Tuesday 30 March, Nagyerdei Stadion, Debrecen, 7.45pm
Live coverage on RTÉ2 and RTÉ Player from 7pm
Live coverage on RTÉ Radio 1 Extra
Live blog on RTÉ.ie and the RTÉ News app from 7pm
A dry evening looks to be in store with no chance of rain come kick-off time. There will be temperatures of 9C, although it will be quite humid in Hungary.
Alan Browne may be rotated after featuring in both games
Why Qatar and in Hungary?
Before we get to the sad reality facing Ireland, why is this game taking place?
Qatar were permitted as a guest team in the European qualifiers to allow them some good preparation matches ahead of the World Cup.
They are the host nation and have an automatic place at the tournament.
They were assigned to Ireland's Group A of qualifying. All the matches are classed as friendlies so they do not count towards the points tally.
That is a pity because so far they have beaten Azerbaijan and Luxembourg in the two games. It would have been a chance to make up some lost ground for Ireland.
Qatar are basing themselves in Europe for these games to reduce travelling time for the opposition. Debrecen in Hungary is the designated venue for this one.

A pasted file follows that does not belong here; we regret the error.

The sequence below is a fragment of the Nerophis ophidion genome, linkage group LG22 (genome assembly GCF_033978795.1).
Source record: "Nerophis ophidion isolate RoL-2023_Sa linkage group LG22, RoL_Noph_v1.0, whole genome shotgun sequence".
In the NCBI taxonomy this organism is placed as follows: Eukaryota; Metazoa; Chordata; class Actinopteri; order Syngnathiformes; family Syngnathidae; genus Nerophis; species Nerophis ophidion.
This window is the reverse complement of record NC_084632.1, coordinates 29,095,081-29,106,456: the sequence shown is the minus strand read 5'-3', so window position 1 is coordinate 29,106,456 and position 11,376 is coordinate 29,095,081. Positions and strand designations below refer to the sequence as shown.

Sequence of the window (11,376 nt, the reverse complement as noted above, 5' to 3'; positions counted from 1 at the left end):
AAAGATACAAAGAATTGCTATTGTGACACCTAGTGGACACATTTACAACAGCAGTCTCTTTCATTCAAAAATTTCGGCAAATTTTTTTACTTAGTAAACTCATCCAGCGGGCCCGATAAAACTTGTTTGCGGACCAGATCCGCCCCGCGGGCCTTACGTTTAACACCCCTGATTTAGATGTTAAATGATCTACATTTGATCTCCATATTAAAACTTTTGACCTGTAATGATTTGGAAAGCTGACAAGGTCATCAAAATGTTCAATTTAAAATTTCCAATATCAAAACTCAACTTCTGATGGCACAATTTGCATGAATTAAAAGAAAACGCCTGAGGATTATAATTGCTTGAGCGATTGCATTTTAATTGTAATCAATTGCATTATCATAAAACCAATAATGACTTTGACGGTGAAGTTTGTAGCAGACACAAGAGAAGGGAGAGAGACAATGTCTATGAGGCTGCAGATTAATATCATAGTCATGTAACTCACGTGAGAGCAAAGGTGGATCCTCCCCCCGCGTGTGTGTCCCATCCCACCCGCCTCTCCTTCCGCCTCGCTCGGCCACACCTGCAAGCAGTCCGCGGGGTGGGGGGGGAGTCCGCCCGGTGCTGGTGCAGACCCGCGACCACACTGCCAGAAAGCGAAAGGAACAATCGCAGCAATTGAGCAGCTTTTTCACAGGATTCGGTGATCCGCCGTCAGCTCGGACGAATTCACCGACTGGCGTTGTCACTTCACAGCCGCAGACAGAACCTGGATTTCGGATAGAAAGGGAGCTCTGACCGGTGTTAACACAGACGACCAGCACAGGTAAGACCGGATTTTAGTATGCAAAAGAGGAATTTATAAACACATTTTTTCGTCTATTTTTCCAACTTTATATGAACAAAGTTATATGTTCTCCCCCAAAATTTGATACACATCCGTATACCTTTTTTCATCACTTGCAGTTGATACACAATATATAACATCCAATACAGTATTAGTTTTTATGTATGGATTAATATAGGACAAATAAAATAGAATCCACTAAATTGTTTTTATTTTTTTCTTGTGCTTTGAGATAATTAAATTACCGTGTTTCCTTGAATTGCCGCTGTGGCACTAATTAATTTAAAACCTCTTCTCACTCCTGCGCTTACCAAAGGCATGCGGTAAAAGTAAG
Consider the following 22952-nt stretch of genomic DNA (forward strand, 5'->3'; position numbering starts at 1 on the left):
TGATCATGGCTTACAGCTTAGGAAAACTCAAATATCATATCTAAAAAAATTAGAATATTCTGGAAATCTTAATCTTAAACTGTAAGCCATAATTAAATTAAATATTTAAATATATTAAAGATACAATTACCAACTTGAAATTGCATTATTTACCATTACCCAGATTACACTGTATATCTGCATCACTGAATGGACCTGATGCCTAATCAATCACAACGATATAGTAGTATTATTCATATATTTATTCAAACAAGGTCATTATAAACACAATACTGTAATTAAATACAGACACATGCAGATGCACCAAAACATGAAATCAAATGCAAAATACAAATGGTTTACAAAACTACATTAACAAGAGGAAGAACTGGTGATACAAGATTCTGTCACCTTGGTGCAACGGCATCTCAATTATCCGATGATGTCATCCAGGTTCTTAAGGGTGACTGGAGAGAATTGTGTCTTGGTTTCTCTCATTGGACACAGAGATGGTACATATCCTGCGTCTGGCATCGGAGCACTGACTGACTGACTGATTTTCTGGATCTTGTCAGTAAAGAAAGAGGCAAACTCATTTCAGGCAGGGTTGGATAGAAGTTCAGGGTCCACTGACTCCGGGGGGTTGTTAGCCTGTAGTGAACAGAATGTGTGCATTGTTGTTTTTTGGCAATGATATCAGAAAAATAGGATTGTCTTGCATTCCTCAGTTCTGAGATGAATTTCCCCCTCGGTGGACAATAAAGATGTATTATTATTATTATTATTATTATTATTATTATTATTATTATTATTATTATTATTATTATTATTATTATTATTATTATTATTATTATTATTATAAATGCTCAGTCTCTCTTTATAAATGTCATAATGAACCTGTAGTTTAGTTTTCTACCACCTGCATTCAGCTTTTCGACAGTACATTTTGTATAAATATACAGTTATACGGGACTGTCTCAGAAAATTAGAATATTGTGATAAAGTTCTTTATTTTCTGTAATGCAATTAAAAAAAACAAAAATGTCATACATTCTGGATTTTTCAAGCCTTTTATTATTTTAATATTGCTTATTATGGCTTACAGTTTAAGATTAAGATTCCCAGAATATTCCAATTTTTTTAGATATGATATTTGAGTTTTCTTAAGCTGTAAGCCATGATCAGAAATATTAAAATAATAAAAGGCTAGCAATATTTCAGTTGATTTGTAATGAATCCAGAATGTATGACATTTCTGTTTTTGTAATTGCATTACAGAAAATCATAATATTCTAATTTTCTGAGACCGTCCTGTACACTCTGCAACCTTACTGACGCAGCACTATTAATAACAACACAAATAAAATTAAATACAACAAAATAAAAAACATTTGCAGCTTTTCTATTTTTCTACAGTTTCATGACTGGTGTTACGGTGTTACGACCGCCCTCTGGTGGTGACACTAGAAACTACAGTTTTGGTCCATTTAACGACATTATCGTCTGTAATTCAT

The only way is up?
Normally, the result would not be crucial. However in these circumstances, the Irish public need a little convincing. There is an argument, albeit a small one, that this is a good game to play on the back on Saturday's humiliation.
Away from the spotlight of World Cup qualifiers, Stephen Kenny's side can try to muster a performance to at least save some face ahead of the resumption of the group games.
As mentioned, this is no easy task and apart from the early days of Gibraltar football, such straight-forward games have not existed for Ireland for some times.
Qatar are delivering some results, but it should be noted that Azerbaijan and Luxembourg rotated their teams with qualifiers ahead in the window. Ironically enough, Luxembourg game opportunities to players who were not playing at club level. Ireland do not have such a luxury.